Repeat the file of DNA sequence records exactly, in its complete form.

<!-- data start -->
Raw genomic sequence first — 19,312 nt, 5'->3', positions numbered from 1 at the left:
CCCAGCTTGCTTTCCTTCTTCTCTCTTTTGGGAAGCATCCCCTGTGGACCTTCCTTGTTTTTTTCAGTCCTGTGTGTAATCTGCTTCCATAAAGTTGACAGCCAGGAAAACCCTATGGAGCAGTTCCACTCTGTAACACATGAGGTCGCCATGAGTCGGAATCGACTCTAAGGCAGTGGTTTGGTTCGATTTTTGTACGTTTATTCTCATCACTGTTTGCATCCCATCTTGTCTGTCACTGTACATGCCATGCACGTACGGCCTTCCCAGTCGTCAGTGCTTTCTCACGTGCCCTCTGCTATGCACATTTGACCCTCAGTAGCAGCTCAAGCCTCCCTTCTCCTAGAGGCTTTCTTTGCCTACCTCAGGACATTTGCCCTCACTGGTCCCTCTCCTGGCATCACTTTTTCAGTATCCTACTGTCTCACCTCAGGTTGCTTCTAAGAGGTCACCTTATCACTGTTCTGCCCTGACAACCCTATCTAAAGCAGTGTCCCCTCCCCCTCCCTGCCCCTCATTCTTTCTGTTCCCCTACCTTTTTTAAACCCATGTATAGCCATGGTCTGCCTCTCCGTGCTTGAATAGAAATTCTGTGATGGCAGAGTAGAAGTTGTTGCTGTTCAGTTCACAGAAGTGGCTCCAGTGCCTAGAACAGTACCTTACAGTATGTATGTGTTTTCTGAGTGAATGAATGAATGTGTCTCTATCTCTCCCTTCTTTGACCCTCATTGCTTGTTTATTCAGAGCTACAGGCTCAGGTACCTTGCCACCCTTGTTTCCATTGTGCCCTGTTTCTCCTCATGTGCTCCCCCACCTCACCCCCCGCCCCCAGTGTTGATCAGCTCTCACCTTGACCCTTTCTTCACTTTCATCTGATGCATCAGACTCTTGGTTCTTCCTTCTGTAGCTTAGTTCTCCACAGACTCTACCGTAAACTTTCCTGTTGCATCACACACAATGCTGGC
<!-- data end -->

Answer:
Raw genomic sequence first — 19,312 nt, 5'->3', positions numbered from 1 at the left:
CCCAGCTTGCTTTCCTTCTTCTCTCTTTTGGGAAGCATCCCCTGTGGACCTTCCTTGTTTTTTTCAGTCCTGTGTGTAATCTGCTTCCATAAAGTTGACAGCCAGGAAAACCCTATGGAGCAGTTCCACTCTGTAACACATGAGGTCGCCATGAGTCGGAATCGACTCTAAGGCAGTGGTTTGGTTCGATTTTTGTACGTTTATTCTCATCACTGTTTGCATCCCATCTTGTCTGTCACTGTACATGCCATGCACGTACGGCCTTCCCAGTCGTCAGTGCTTTCTCACGTGCCCTCTGCTATGCACATTTGACCCTCAGTAGCAGCTCAAGCCTCCCTTCTCCTAGAGGCTTTCTTTGCCTACCTCAGGACATTTGCCCTCACTGGTCCCTCTCCTGGCATCACTTTTTCAGTATCCTACTGTCTCACCTCAGGTTGCTTCTAAGAGGTCACCTTATCACTGTTCTGCCCTGACAACCCTATCTAAAGCAGTGTCCCCTCCCCCTCCCTGCCCCTCATTCTTTCTGTTCCCCTACCTTTTTTAAACCCATGTATAGCCATGGTCTGCCTCTCCGTGCTTGAATAGAAATTCTGTGATGGCAGAGTAGAAGTTGTTGCTGTTCAGTTCACAGAAGTGGCTCCAGTGCCTAGAACAGTACCTTACAGTATGTATGTGTTTTCTGAGTGAATGAATGAATGTGTCTCTATCTCTCCCTTCTTTGACCCTCATTGCTTGTTTATTCAGAGCTACAGGCTCAGGTACCTTGCCACCCTTGTTTCCATTGTGCCCTGTTTCTCCTCATGTGCTCCCCCACCTCACCCCCCGCCCCCAGTGTTGATCAGCTCTCACCTTGACCCTTTCTTCACTTTCATCTGATGCATCAGACTCTTGGTTCTTCCTTCTGTAGCTTAGTTCTCCACAGACTCTACCGTAAACTTTCCTGTTGCATCACACACAATGCTGGC